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Iraq: 2015 Humanitarian Needs Overview [EN]

 

 

Principle Humanitarian Needs

KEY characteristic one: GRAVE VIOLATIONS OF HUMAN RIGHTS AND INTERNATIONAL HUMANITARIAN LAW CONTINUE, INCLUDING THE BRUTALISATION OF WOMEN AND GIRLS

7.9 million people are in need of protection assistance. Of immediate and overarching concern is the protection of all civilians from the impact of profound levels of violence, in an environment where women and girls are at risk of sexual violence and enslavement; where children are being used as suicide bombers and human shields, among many other violations. Those who have fled areas held by the Islamic State of Iraq and the Levant (ISIL) face new protection needs, including those prompted by social fragmentation and discrimination.

KEY characteristic two: ESSENTIAL AND LIFE-SAVING SERVICES ARE INSUFFICIENT AND OVERSTRETCHED, INCLUDING CRITICAL HEALTH AND WATER SERVICES, RAISING THE RISK OF A PUBLIC HEALTH EMERGENCY

Access to essential health services is an immediate need for 6.7 million people, while 4.1 million people are in critical need of water and access to sanitation. Health capacities are severely overburdened and disrupted, with numerous breakages reported to the cold-chain supply system. Compromised water and sanitation services have triggered a high risk of disease. Already, Iraq has one of the highest tuberculosis rates in the region, and measles cases have been reported in all 18 governorates. With the onset of summer, providing sufficient water and access to sanitation services will become increasingly urgent.

KEY characteristic three: THE CRISIS HAS IMMISERATED ENTIRE COMMUNITIES AND FOOD INSECURITY HAS INCREASED DRAMATICALLY.

Food insecurity has increased dramatically and 4.4 million people now require food assistance. Prolonged mass displacement is draining the resources of the displaced and their hosts, increasing prices and unemployment and pushing down wages, all against the backdrop of an economy on the brink. Food production and supply disruption, coupled with localised rising demands have caused sharp price hikes. With private resources dwindling, basic needs are not being met and families are forced into impossible decisions.  Exploitation, trafficking and criminal activities are already increasing.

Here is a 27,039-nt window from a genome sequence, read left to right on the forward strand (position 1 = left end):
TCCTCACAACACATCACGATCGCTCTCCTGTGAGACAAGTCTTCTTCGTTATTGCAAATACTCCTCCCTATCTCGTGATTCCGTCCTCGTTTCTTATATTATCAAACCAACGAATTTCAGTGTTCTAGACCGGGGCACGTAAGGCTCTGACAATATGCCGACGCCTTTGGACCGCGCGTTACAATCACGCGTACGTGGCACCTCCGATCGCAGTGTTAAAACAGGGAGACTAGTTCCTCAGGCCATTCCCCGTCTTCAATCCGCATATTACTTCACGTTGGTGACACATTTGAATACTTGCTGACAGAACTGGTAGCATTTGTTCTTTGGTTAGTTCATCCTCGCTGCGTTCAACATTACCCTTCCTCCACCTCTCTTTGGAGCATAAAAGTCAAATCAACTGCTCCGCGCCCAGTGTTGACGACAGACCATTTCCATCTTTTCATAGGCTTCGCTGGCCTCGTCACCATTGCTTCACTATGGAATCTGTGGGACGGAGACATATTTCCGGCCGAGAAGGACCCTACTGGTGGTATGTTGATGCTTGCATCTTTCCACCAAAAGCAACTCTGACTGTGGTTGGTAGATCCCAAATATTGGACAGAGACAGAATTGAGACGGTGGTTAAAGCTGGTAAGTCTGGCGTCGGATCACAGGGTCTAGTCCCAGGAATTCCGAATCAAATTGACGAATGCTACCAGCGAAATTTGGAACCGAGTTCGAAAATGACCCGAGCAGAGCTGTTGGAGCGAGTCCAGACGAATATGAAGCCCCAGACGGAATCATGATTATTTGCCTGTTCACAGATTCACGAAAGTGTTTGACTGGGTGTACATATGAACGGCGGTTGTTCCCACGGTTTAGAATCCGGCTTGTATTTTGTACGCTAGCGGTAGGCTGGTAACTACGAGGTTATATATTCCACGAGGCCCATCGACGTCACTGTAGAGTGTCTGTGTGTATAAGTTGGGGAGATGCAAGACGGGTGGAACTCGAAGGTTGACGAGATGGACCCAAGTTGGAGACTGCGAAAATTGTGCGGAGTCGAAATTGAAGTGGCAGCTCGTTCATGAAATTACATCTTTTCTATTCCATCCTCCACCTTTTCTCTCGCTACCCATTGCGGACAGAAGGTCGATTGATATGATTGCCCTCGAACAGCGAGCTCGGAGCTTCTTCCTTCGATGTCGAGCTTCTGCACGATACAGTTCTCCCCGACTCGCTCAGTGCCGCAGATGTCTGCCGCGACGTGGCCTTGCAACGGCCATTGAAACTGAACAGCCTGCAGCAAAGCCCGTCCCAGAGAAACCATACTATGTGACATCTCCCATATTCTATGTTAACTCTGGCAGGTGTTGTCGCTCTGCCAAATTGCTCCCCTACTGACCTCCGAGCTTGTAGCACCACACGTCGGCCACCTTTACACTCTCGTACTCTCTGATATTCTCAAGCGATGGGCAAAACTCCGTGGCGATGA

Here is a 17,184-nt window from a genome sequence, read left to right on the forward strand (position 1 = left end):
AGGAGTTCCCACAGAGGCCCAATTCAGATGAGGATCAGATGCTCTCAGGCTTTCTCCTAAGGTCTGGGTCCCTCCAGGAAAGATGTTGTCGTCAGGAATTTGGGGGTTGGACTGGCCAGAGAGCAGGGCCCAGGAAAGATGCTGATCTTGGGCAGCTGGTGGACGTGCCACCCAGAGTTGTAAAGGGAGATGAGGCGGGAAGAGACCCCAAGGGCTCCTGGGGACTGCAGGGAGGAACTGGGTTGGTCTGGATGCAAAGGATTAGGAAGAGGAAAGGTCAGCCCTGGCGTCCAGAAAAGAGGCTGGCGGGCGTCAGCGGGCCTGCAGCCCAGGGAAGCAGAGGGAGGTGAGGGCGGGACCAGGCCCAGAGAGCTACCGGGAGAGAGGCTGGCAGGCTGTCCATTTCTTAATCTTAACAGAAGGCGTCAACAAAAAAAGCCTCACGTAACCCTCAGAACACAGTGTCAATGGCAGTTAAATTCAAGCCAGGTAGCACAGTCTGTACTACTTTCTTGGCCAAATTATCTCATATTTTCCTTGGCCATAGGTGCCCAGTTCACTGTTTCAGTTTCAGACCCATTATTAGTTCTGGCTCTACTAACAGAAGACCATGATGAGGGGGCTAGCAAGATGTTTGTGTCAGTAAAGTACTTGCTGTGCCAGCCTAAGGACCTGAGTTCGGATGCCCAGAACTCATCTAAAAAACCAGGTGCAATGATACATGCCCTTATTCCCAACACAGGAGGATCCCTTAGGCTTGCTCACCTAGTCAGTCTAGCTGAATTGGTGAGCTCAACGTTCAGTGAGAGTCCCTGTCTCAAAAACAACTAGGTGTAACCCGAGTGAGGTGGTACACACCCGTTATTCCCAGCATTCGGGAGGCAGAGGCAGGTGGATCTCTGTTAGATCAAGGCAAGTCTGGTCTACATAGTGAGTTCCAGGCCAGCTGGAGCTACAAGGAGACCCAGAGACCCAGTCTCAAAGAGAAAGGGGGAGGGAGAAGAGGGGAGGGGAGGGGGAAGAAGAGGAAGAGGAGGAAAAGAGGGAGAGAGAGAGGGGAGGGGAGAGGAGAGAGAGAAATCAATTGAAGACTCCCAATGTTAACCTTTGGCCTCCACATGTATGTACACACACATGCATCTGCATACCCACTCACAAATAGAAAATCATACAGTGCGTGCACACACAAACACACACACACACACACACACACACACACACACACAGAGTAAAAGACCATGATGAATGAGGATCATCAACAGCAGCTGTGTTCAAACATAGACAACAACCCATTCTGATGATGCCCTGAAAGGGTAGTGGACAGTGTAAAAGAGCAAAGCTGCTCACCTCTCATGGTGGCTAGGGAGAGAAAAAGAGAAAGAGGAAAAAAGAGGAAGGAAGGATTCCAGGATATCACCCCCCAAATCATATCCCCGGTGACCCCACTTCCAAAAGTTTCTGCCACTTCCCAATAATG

KEY characteristic four: a GENERATIONOF CHILDREN ARE AT ENORMOUS RISK

Iraq cannot afford to lose a generation of children and young people.  Poor nutritional status, inadequate health care, and an education sector stretched to breaking point all affect the children caught up in this crisis. Those traumatised by violence, destruction and the cumulative destitution of their families need urgent support to mitigate against the risk of potentially fuelling violence for decades to come, and to provide a foundation for future social stability.

Operation(s)/ Webspace(s): 
Organization(s): 
United Nations Office for the Coordination of Humanitarian Affairs
Original Publication Date: 
12 Aug 2015
Document type: 
Humanitarian Needs Overview
Location(s): 
Iraq
Theme(s): 
Inter-Cluster Coordination
Needs Assessment